His wife Maryam Mukanova was a fiercely loyal and committed friend, wife and mother of their six children. She inspired him to write new works, to stay strong and to be true to himself. She knew many of his friends – renowned literary figures of Qazaqstan of the XXth century.
Maryam Mukanova was a kind and wise woman. These qualities of his wife helped Sabit Mukanov to stay focused at work. She accompanied her husband even on business trips. The Mukanov family was famous for its hospitality. The Qazaq intellectuals used to gather at their home for enlightening talks, meanwhile the hostess set a good table. Maryam Mukanova was a guardian of the hearth and a keeper of her spouse’s peace. It means, if Sabit Mukanov was working on a new piece of art, then there was absolute silence all over the house.
When in 1973 her husband died, Maryam Mukanova created a museum in their apartment. She insisted that everything should remain as it was during the writer's lifetime, including the living room, where the family received guests, and the writer’s room, where he used to work.
Maryam recalling about her life said, that she was a happy woman. “We lived together with Sabit for 47 years, I have nothing to complain about, I will be happy even if God takes me to him now”. She passed away in 2010 at the age of 101!
But few people know that Maryam was the second wife of the writer. The name of his first wife was Rakhima. She was the daughter of a wealthy man, Kosshygul bay.
In the early 20s of the last century, the Soviet propaganda started to enter into life of the Qazaq people, but the noble estate or wealthy people did not want to change their view on life. They adhered strictly to the old Qazaq customs and manners. In accordance to them, the groom's family was obliged to pay a bride money. Young Sabit could not afford to pay dowry for Kosshygul’s daughter. However, long disputes with her father, the loyalty of Rakhima and, not least, Soviet laws that promised equal rights for everyone, allowed Sabit and Rakhima to be together. The couple soon had a son, who was named Arystan. The young family in those years lived in Petropavlovsk, in the house of Mullah Mehdi Agisov.
In the spring of 1926, the Mukanov family had to move to an old, deteriorating house. One of the winter days, Rakhima became seriously ill. She was diagnosed with tuberculosis and in April of 1926 Rakhima passed away. In May, Arystan, the six-month-old son of Sabit, fell seriously ill; on May 12, 1926, the baby died of measles. The writer was very worried about the death of his wife and son. He went to visit the graves of Rakhima and Arystan almost everyday. One day his relatives invited him to visit them. When he came, they convinced him to marry again. A decent girl was found. Her name was Maryam, she was fifteen years old. After a death of her father, she was brought up by her grandmother, Zeynep. Sabit was ten years older than Maryam. The problem was that the girl was promised soon after her birth as a wife for the son of Khoja Nurpeis. Grandmother Zeynep informed Maryam about Sabit’s proposal to marry him and she waited for her answer. She did not want to put pressure on her granddaughter. Very soon Maryam accepted Sabit’s marriage proposal. When the rumors about the upcoming marriage of Sabit and Maryam reached the relatives of the son of Khoja Nurpeis, they raised a stink. Grandmother Zeynep did not want to spoil relations with the influential Khoja Nurpeis family and agreed to go on a trick with Sabit. The whole point of the trick was that Sabit would have to come to Zeynep with the militia officers, and Zeynep would try to stop her granddaughter. In the end, the fierce resistance of Zeynep will force the police to ask Maryam about her desire, and she, in turn, will choose Sabit’s side.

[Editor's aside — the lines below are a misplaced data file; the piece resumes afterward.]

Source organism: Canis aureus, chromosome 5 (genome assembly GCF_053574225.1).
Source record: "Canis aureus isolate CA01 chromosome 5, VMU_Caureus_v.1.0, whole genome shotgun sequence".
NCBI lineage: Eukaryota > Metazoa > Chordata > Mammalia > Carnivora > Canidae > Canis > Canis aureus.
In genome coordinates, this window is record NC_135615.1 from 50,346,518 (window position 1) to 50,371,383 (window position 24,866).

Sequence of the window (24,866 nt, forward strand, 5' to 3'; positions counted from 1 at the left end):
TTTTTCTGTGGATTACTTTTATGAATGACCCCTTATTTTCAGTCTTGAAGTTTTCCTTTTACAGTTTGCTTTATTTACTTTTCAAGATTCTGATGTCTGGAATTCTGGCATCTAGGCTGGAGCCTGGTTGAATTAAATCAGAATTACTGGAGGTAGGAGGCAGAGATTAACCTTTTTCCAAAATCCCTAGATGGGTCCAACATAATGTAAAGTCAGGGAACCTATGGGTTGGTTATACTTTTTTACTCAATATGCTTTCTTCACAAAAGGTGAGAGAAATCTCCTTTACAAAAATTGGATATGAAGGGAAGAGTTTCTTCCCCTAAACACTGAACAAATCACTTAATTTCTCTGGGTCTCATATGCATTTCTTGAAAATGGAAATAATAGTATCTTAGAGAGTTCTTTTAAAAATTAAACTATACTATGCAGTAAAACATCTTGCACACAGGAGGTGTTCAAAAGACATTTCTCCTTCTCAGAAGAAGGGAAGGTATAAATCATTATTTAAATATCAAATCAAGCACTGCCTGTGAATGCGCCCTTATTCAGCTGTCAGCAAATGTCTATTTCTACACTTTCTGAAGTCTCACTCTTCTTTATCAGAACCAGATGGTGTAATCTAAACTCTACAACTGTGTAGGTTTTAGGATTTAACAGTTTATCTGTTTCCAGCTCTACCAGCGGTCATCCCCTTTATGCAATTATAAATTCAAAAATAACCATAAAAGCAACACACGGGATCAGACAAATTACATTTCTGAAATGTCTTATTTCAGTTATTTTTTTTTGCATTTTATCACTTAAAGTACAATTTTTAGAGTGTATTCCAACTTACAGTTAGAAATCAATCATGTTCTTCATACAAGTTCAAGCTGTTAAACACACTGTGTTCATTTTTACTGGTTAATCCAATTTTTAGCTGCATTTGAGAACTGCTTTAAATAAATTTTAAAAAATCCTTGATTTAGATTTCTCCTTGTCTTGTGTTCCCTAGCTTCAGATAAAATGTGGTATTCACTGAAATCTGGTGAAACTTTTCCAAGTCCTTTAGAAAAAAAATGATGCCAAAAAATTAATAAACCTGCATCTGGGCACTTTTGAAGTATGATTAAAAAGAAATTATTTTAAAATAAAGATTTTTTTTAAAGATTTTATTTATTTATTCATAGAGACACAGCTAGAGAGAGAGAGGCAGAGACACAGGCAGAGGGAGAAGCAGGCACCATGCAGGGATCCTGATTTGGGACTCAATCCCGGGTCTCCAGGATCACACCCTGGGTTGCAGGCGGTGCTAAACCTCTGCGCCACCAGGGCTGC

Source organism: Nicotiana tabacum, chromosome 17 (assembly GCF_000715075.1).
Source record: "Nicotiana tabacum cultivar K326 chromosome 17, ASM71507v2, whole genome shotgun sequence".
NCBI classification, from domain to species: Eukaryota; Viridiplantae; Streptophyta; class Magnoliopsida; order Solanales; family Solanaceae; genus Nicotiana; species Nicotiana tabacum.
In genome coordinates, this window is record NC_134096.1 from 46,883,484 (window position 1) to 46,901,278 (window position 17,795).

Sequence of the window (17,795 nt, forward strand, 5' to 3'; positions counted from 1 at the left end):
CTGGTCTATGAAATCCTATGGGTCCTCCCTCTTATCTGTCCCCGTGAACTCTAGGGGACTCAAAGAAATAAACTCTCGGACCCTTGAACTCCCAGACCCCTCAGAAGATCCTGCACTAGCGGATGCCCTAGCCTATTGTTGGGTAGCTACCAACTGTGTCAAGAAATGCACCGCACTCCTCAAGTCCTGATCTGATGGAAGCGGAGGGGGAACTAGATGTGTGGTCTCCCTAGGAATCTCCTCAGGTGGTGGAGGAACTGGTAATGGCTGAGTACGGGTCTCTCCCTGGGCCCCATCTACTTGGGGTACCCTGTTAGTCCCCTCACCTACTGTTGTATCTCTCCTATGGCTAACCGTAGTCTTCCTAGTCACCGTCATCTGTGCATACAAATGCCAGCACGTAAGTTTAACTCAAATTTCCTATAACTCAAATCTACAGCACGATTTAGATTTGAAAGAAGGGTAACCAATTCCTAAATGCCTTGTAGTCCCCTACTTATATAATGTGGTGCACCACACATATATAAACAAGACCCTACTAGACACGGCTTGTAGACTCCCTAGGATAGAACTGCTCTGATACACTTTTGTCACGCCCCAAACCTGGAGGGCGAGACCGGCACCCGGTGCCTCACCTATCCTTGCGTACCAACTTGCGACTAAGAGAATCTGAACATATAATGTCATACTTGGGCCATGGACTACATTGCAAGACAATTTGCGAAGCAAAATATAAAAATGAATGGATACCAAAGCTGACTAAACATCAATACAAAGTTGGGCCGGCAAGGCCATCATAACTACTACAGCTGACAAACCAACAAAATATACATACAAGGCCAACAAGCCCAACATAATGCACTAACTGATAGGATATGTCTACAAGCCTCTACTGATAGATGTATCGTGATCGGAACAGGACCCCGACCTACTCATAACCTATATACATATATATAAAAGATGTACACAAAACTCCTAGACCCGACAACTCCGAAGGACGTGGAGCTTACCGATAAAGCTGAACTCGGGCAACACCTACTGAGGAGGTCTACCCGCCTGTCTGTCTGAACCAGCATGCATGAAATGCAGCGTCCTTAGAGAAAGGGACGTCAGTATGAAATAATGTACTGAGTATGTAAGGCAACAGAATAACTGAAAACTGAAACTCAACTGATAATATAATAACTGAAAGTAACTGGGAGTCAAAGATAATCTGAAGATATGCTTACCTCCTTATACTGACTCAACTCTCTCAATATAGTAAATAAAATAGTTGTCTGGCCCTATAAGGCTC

The plan worked perfectly. Sabit Mukanov managed to negotiate with the militia authorities. They came to Maryam’s home, took the girl with them to their office. On the way they met the armed horsemen, who were relatives of Khoja Nurpeis. The girl said that she wanted to stay with Sabit and the dispute was settled. In this way, the impending armed conflict with the relatives of Khoja Nurpeis was resolved.
Later Sabit and Maryam officially got married in the Registry Office of the city of Kyzylzhar. From there, a young couple went to Kyzylorda. They were happily married forty-seven years.
Sabit Mukanov dedicated one of his most famous works, a novel “Sulushash”, to his wife. It is a historical novel, written in 1928.
The novel tells about the tragic death of two young people - the young man,Altai and the beautiful girl, Sulushash. An ordinary herder Altai, in love with the daughter of his lord, the noble rich man, Tleuberdi, runs with her far into the mountains. The girl has to endure a lot of pressure from her parents and an unloved groom. The author reveals the images of the heroes of the novel in their unequal battle against the forces of nature and their enemies.